The model for marketing success in the outdoor industry has long been one of hero worship, centered on peak activities performed by elite athletes. The athletes and the activities themselves are elevated to mythical status, and the featured product is valued in part because it is perceived to be built to withstand the rigors of these extreme situations, but mostly because the purchaser feels that by wearing the same product as the rock star, surf god, or paddling diva who wore that product in the magazine, they would, by association, be perceived as being capable of the same feats.
There’s a new paradigm forming. One in which the aspirational model becomes more about the experience and less about the personality. In place of these sport specific uberathletes, the new role models are those individuals who understand their athleticism as just one part of what makes them who they are, who don’t simply recreate, but are acutely aware of the environment that sustains this recreation. They are multi-sport, multi-season athletes who understand the value in matching their activities to the conditions that exist and the opportunities that are available.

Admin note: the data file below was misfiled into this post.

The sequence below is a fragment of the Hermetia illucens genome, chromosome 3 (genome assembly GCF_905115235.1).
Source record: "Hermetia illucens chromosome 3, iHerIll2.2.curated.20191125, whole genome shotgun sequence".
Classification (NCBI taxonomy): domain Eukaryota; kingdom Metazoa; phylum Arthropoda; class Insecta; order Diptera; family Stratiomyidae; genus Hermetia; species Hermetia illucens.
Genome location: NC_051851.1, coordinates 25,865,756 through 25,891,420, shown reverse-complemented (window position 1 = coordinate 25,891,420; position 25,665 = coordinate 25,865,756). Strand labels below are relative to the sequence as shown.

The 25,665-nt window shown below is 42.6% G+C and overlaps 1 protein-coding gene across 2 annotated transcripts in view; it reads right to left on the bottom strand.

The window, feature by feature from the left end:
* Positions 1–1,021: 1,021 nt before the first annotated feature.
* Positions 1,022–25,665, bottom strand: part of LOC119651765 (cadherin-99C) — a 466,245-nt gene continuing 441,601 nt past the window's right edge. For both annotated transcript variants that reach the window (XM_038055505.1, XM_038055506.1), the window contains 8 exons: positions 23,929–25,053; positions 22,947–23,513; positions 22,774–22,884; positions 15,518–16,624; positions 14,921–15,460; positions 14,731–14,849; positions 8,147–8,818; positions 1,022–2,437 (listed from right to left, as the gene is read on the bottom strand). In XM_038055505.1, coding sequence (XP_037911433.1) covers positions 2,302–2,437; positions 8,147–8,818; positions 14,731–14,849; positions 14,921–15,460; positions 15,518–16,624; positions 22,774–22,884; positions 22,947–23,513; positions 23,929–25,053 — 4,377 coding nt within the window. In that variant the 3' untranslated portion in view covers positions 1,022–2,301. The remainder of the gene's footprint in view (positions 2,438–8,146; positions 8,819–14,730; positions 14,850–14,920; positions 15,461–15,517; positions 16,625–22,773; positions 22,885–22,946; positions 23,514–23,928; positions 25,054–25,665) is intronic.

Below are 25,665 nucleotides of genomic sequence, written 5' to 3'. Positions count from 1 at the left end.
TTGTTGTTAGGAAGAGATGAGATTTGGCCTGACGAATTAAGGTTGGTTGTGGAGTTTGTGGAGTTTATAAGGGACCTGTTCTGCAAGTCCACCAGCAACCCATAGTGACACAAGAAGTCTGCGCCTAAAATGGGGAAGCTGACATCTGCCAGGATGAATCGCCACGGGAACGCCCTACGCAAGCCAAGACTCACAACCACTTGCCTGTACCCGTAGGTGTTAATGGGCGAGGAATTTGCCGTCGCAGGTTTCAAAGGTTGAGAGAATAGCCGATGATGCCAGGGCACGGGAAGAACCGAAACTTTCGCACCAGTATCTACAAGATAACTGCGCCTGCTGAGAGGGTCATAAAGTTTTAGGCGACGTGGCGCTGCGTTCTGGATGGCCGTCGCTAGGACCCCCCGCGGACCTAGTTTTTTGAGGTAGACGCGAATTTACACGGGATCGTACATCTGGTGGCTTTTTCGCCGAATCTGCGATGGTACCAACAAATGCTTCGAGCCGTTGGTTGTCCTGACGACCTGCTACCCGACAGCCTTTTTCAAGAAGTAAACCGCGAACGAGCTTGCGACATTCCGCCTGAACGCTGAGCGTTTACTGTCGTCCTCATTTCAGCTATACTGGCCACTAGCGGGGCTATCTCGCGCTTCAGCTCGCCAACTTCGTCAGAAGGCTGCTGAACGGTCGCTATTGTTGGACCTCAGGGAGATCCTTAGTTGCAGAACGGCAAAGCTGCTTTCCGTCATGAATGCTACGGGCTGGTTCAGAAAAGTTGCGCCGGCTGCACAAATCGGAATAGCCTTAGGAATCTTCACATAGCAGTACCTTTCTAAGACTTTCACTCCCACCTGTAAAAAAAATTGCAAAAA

Our participation in the outdoors extends beyond the sports we do. Simply being out there invites an awareness of the fragile ecosystems that exist, and our responsibility to protect them for future generations. The new paradigm is one of a larger, more conscious view of the outdoor experience and how it fits into all aspects of one’s life. A view that includes the peak moments as well as the mundane, one that moves between trail and town, between hard core and hanging out.
It’s time to align ourselves with the values that draw us to the outdoors rather than with the high profile personalities that excel in only one small aspect of the larger outdoor experience.